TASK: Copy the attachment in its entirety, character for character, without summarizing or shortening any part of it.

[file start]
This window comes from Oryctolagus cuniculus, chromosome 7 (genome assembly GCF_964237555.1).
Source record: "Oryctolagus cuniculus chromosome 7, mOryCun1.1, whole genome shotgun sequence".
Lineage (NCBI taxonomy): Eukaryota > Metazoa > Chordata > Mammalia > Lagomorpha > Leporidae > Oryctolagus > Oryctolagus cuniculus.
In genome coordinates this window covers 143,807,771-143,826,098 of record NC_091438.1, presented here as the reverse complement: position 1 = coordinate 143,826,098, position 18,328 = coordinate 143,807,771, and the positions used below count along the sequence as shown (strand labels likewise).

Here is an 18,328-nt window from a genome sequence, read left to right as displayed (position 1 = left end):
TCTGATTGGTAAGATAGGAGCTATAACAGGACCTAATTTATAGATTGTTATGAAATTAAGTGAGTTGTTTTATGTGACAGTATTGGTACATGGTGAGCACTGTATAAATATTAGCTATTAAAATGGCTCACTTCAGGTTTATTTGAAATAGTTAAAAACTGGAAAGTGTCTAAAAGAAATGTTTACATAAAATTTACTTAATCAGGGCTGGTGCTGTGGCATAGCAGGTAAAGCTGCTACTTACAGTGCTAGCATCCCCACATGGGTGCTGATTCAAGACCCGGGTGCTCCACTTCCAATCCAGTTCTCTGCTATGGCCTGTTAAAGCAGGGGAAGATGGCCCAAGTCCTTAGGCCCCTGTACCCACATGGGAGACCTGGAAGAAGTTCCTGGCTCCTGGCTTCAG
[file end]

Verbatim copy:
This window comes from Oryctolagus cuniculus, chromosome 7 (genome assembly GCF_964237555.1).
Source record: "Oryctolagus cuniculus chromosome 7, mOryCun1.1, whole genome shotgun sequence".
Lineage (NCBI taxonomy): Eukaryota > Metazoa > Chordata > Mammalia > Lagomorpha > Leporidae > Oryctolagus > Oryctolagus cuniculus.
In genome coordinates this window covers 143,807,771-143,826,098 of record NC_091438.1, presented here as the reverse complement: position 1 = coordinate 143,826,098, position 18,328 = coordinate 143,807,771, and the positions used below count along the sequence as shown (strand labels likewise).

Here is an 18,328-nt window from a genome sequence, read left to right as displayed (position 1 = left end):
TCTGATTGGTAAGATAGGAGCTATAACAGGACCTAATTTATAGATTGTTATGAAATTAAGTGAGTTGTTTTATGTGACAGTATTGGTACATGGTGAGCACTGTATAAATATTAGCTATTAAAATGGCTCACTTCAGGTTTATTTGAAATAGTTAAAAACTGGAAAGTGTCTAAAAGAAATGTTTACATAAAATTTACTTAATCAGGGCTGGTGCTGTGGCATAGCAGGTAAAGCTGCTACTTACAGTGCTAGCATCCCCACATGGGTGCTGATTCAAGACCCGGGTGCTCCACTTCCAATCCAGTTCTCTGCTATGGCCTGTTAAAGCAGGGGAAGATGGCCCAAGTCCTTAGGCCCCTGTACCCACATGGGAGACCTGGAAGAAGTTCCTGGCTCCTGGCTTCAG